Serena Williams thrashed by Emma Raducanu at Western & Southern Open in Cincinnati
British number one Emma Raducanu put a dampener on Serena Williams’ farewell tour after thrashing the American great in the Cincinnati Open first round.
Williams, 40, plans to retire after the US Open, which starts on 29 August, and lost 6-4 6-0 in what is set to be the penultimate event of her career.
The 23-time Grand Slam champion lacked sharpness and her 19-year-old opponent punished her in a composed display.
Reigning US Open champion Raducanu will play Victoria Azarenka in round two.
“I’m so grateful for the experience to have been able to play Serena and for our careers to have crossed over,” said world number 13 Raducanu, who played superbly with her defence of the Grand Slam title in New York looming.
“Everything she has achieved has been so inspirational and it was a true honour to share the court with her.”
Williams puts brave face on chastening defeat
Ever since Williams announced her impending retirement last week – or her evolution away from the sport, as she put it – there has been the swell of acclaim which her legendary status deserves.
The respect of the locker room for Williams has been demonstrated in the following days, with world number one Iga Swiatek and Raducanu among the WTA players lavishing praise on the American’s achievements and her legacy.
Four-time major champion Naomi Osaka, who lost in the tournament earlier on Tuesday, cheered on her hero from the stands as Williams took on a player who was not born when she won her first four major titles.
But Williams showed, as many great athletes have in the past, that time has the knack of showing them up on the stages where they once dominated.
There had been reports Williams’ preparation was hampered by an injury in the build-up to the match, which was originally advertised to be played on Monday but then moved back to Tuesday.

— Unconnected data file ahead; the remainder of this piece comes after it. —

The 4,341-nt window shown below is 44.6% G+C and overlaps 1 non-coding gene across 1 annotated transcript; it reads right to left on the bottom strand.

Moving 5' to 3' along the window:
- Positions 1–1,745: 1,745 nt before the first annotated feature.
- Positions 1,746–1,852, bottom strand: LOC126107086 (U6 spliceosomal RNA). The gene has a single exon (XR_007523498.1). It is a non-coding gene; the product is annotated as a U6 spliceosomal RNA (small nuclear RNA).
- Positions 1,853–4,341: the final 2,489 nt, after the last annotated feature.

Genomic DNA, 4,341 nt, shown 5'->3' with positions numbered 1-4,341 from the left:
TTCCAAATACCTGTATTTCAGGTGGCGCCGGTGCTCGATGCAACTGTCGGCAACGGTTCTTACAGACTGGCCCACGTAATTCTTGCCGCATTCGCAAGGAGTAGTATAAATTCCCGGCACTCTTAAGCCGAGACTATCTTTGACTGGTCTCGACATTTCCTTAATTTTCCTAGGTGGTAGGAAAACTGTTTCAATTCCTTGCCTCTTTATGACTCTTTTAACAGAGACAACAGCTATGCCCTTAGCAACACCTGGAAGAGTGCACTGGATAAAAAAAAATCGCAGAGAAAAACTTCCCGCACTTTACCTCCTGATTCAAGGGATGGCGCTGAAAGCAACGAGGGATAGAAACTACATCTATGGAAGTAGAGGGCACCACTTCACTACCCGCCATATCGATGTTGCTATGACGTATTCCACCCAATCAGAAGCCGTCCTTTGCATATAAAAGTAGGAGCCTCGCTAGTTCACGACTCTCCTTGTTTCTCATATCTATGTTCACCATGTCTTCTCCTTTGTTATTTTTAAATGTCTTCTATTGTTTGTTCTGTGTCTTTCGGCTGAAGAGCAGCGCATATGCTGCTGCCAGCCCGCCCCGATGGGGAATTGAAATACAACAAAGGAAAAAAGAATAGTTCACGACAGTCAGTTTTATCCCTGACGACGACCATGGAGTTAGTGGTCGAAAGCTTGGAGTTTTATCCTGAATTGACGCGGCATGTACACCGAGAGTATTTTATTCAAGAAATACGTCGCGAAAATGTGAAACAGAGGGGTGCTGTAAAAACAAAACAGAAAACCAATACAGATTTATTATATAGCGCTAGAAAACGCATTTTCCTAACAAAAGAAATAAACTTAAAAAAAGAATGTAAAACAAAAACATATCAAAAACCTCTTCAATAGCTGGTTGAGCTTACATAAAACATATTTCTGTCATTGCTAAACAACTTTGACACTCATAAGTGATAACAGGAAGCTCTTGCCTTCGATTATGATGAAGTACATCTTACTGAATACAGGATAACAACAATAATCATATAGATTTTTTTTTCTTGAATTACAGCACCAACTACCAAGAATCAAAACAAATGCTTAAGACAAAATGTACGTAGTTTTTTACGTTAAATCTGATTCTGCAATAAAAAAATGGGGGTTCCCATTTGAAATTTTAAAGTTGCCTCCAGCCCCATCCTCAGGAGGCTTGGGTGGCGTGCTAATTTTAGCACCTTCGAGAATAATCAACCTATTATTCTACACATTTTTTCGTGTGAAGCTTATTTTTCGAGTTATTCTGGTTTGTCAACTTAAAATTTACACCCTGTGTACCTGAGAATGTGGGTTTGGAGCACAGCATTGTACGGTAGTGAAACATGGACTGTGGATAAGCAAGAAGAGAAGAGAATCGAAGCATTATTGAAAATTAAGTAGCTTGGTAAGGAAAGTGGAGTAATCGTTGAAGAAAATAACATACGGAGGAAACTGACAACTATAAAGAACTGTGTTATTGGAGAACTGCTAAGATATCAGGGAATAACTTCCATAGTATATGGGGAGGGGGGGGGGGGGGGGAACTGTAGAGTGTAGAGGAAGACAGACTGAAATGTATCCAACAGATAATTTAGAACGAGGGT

Whether she was bothered by a physical problem or not, Williams was unable to cope with the pressure caused by Raducanu’s serve and groundstrokes.
Now, after waving goodbye to Cincinnati with a smile, the six-time US Open champion must try to regroup for what she will want to be a more fitting farewell at Flushing Meadows.
Raducanu shows signs of US Open form
Raducanu had recalled that her first memory of seeing Williams play was when she went to Wimbledon as a seven-year-old, adding that being drawn against the American on her farewell tour was a “great gift”.
But the Briton showed there was no room for nostalgia or charity in one of her best performances since her extraordinary US Open triumph last year.
Williams has long intimidated her opponents by simply being on the other side of the net, with her aura backed up by the potency of her serve and powerful game.
Raducanu showed from the start she was not prepared to be overawed by the occasion.
Williams’ serve was broken to love in the first game, setting the tone for a one-sided match which slowly deflated the former world number one and, in turn, a home crowd desperate to see a national icon finish her illustrious career with a flourish.
Raducanu broke serve again for a 4-1 lead and, although Williams clawed one of the breaks back to give the crowd hope, the younger player continued to dominate.
A frustrating debut season on the WTA Tour has seen Raducanu struggle to gain momentum but, in what could be her one and only meeting with Williams, she returned to a similar level to the kind of form she showed in New York last year.
After closing out the opening set with a hold to love, Raducanu raced through the second set by dropping just 10 points and sealed a comfortable win with a precise ace down the middle.
“I was nervous from the first point to the last,” said Raducanu.
“Serena is dangerous and can come back from any situation. I had to stay focused. I’m so pleased I managed to keep my composure.
“Each of those wins kind of build confidence regardless of the level you’re playing, every single win counts. But of course this one more so, because you’re playing like the greatest.
“But I’m not trying to get too high or too low right now.”